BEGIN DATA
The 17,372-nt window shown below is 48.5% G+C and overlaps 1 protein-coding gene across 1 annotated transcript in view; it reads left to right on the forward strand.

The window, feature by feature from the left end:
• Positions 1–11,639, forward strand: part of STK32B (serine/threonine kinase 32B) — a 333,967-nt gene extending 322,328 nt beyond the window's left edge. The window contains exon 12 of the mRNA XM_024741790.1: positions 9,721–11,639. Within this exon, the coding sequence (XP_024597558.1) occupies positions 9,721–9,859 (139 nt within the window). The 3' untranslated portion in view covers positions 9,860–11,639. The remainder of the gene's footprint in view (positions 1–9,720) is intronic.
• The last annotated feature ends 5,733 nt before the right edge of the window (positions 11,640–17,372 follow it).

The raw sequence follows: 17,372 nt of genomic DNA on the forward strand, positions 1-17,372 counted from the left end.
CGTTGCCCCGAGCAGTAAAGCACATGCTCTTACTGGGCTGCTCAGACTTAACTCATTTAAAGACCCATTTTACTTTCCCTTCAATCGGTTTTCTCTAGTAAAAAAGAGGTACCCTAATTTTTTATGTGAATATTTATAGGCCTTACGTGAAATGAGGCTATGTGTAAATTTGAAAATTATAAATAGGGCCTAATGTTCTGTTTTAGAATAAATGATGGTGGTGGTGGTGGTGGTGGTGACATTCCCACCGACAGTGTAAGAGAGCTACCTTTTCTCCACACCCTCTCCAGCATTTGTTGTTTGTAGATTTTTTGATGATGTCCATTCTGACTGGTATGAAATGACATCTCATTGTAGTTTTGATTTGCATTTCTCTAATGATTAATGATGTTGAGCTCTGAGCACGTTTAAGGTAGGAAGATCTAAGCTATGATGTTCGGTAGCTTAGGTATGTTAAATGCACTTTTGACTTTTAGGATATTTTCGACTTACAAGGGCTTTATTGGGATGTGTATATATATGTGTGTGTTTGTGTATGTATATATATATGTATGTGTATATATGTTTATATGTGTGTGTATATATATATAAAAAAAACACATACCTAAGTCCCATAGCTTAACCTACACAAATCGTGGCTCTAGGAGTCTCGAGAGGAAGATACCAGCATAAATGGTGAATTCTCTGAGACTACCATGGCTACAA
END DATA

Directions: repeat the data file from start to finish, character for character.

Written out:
The 17,372-nt window shown below is 48.5% G+C and overlaps 1 protein-coding gene across 1 annotated transcript in view; it reads left to right on the forward strand.

The window, feature by feature from the left end:
• Positions 1–11,639, forward strand: part of STK32B (serine/threonine kinase 32B) — a 333,967-nt gene extending 322,328 nt beyond the window's left edge. The window contains exon 12 of the mRNA XM_024741790.1: positions 9,721–11,639. Within this exon, the coding sequence (XP_024597558.1) occupies positions 9,721–9,859 (139 nt within the window). The 3' untranslated portion in view covers positions 9,860–11,639. The remainder of the gene's footprint in view (positions 1–9,720) is intronic.
• The last annotated feature ends 5,733 nt before the right edge of the window (positions 11,640–17,372 follow it).

The raw sequence follows: 17,372 nt of genomic DNA on the forward strand, positions 1-17,372 counted from the left end.
CGTTGCCCCGAGCAGTAAAGCACATGCTCTTACTGGGCTGCTCAGACTTAACTCATTTAAAGACCCATTTTACTTTCCCTTCAATCGGTTTTCTCTAGTAAAAAAGAGGTACCCTAATTTTTTATGTGAATATTTATAGGCCTTACGTGAAATGAGGCTATGTGTAAATTTGAAAATTATAAATAGGGCCTAATGTTCTGTTTTAGAATAAATGATGGTGGTGGTGGTGGTGGTGGTGACATTCCCACCGACAGTGTAAGAGAGCTACCTTTTCTCCACACCCTCTCCAGCATTTGTTGTTTGTAGATTTTTTGATGATGTCCATTCTGACTGGTATGAAATGACATCTCATTGTAGTTTTGATTTGCATTTCTCTAATGATTAATGATGTTGAGCTCTGAGCACGTTTAAGGTAGGAAGATCTAAGCTATGATGTTCGGTAGCTTAGGTATGTTAAATGCACTTTTGACTTTTAGGATATTTTCGACTTACAAGGGCTTTATTGGGATGTGTATATATATGTGTGTGTTTGTGTATGTATATATATATGTATGTGTATATATGTTTATATGTGTGTGTATATATATATAAAAAAAACACATACCTAAGTCCCATAGCTTAACCTACACAAATCGTGGCTCTAGGAGTCTCGAGAGGAAGATACCAGCATAAATGGTGAATTCTCTGAGACTACCATGGCTACAA